Education Evolutions #72

The future of books flickr photo by Johan Larsson shared under a Creative Commons (BY) license

Select Readings and Thoughts on Teaching and Learning in the Digital Age

Alright, two weeks in a row is a good way to restart this little pet project. I must admit I am trying to streamline things a bit more and I may have to use a new method of distribution in the near future. More on that later, perhaps.

Last week I did not include the “If you read only one article…” bit, but this week would have to be the last two pieces. We all need reminders from time to time about the young people we work with every day. Plus, many of us are parents and have a bit more instruction and care to give. Those articles are good medicine, I think.

As we close out September, have a great week.

Here are three+ curated articles about education, technology, and evolutions in teaching.

Misreading the Reading Wars Again (and Again) – Radical Eyes for Equity –  PL Thomas (6-minute read)

I love a good takedown as much as anyone and this is a good one. There is a lot of pretty terrible education journalism out there. And here, Thomas exposes a National Public Radio story about lagging reading levels in children and why educators are failing, highlighting the flawed premise, poor sources, and biggest factor that is routinely taken as a given.

Like a lot of false claims about education, some lies never really go away. To suggest that schools do not teach reading well is comical if one takes a minute to consider that we are at a point where more students graduate from high school and attend college in this country than at any point in human history. As Thomas explains, beating the drum of poor reading instruction always opens the commercial door for a solution.

I deeply appreciate how Thomas unmasks the sources used to support this story. While journalists cannot know everything, they ought to at least know something about the veracity of their sources. What’s worse is that it would seem that neither the reporter for the original article nor anyone in an editorial capacity is capable of understanding some of the fundamental theoretical tensions in the field.

My favorite part is the section about the accountability era’s corruptive and corrosive impact. As tests have become more important than ever, they have reduced reading to a mechanistic operation, as well as the reductive issues that Thomas raises. Additionally, I would argue that his final section defending teacher preparation is actually connected to the accountability regime. The teaching profession has been under attack for decades as a result, which is one of many factors that drive top-down, purchase-a-program mentalities that compounds the problems rather than offering solutions.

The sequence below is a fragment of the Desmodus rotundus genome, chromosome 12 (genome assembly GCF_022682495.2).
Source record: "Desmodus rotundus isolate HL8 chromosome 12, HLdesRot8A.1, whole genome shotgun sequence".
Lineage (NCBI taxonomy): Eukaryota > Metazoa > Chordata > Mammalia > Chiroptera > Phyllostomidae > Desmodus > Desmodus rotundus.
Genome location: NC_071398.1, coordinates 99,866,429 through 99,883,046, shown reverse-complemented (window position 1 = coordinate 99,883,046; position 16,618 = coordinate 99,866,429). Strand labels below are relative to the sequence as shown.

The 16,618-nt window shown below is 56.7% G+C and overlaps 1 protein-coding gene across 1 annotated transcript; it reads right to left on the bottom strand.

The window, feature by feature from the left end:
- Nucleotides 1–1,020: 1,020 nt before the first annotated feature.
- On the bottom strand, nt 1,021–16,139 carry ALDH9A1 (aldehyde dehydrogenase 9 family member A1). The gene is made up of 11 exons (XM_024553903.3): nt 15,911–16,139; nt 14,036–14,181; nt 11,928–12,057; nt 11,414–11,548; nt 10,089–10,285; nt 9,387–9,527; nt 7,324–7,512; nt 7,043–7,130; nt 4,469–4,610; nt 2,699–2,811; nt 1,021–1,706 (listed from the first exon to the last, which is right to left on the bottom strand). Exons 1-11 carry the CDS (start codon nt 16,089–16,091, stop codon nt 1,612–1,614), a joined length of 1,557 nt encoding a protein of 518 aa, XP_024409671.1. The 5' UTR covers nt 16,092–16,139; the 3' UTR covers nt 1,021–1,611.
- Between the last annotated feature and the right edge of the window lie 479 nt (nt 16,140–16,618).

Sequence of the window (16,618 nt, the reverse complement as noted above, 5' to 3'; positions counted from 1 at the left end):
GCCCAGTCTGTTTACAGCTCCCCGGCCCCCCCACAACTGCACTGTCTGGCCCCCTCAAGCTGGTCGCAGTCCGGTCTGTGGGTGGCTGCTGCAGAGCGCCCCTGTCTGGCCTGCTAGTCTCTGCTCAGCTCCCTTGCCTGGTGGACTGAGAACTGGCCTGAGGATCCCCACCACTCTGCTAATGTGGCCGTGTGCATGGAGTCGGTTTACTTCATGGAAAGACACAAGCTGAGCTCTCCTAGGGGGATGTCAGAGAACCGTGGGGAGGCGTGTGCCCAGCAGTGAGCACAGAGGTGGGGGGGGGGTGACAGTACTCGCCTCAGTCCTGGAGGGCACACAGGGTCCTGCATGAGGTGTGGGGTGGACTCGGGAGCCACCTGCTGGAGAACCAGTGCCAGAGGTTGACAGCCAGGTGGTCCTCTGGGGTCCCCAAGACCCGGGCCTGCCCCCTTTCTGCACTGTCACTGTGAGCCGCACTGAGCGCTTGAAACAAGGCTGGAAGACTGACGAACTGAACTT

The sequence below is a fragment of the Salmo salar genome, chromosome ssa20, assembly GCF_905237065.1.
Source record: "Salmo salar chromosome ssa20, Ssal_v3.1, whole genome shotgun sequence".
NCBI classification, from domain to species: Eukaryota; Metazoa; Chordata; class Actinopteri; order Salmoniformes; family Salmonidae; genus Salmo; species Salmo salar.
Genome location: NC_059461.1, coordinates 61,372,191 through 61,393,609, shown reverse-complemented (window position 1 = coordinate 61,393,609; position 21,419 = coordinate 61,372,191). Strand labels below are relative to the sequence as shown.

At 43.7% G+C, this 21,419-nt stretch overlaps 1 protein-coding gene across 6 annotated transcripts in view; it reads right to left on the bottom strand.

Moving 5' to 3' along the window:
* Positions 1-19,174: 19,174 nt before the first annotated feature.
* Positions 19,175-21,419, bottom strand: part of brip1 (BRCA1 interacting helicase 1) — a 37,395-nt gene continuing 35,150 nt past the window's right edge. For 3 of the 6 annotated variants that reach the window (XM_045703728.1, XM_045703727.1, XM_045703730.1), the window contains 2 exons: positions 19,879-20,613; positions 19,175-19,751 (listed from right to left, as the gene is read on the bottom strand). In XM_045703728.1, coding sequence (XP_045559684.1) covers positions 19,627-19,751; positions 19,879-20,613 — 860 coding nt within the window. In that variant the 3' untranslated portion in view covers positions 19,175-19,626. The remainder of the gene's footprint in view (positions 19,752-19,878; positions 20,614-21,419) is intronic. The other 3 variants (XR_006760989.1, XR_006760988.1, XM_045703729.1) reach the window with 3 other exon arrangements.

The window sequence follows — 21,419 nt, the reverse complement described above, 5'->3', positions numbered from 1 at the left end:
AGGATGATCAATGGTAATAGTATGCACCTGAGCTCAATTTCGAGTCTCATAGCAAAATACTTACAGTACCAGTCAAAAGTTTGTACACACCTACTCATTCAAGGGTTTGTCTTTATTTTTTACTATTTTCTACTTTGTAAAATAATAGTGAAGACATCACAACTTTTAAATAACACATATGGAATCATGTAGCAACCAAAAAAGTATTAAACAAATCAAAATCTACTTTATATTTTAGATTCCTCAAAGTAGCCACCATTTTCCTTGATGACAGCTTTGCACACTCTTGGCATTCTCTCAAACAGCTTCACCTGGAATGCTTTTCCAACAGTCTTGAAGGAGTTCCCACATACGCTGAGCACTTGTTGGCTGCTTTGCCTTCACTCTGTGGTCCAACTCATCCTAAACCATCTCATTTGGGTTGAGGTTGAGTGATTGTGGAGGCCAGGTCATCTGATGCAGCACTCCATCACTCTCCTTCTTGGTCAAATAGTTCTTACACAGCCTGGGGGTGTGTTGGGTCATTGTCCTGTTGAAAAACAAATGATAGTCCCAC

What teens wish their parents knew about social media – The Washington Post –  Ana Homayoun (5-minute read)

I am not sure that this article raises any earth-shattering information but it serves as a good reminder of just how different things are for today’s teens. The proliferation of always-connected devices and permissive parenting practices has created some pretty challenging circumstances. Yet, what never changes is the tension teens feel between wanting to become independent and autonomous and occasionally recognizing that maybe they might need some help from adults.

While the secrets should not be terribly surprising to anyone paying close attention, the real value is the suggestions. The idea of not engaging a teenager about their social media habits and preferences as a parent seems to me to verge on neglect. Conversation over attempts to control seem like the only meaningful way to provide support without being completely ignorant – for both parents and their kids. Any parent that is willing to hand their kid a mobile phone with the ability to access nearly any kind of content in the world and not have some hard conversations is probably headed for some real trouble.

What Teens Think of the Kavanaugh Accusations – The Atlantic –  Joe Pinsker (6-minute read)

I don’t know about anyone else but the unfolding drama around the current Supreme Court nominee confirmation has been engrossing. Aside from the sheer melodrama of the political theater in Washington, it seems like we are in the midst of a profoundly historical moment as if a number of cultural tectonic plates are colliding simultaneously.

In the world of American politics, there seems to be no end of examples where we let down our young people. Ploys purely played for power that set dubious precedents in our national politics are not lost on the young people that are paying attention. Plus, is there a teen alive that does not have a heightened hypocrite sensor?

This article actually gives me some hope. The thoughtfulness and understanding displayed by young people is a powerful reminder that kids today have something going on. Working in education it is easier to see that on a daily basis but it is also easier to grow a bit jaded too. Adults in the wider world would do well to have a look at this article and the one above to get a clearer picture of where the next generation struggles and what they have to offer.

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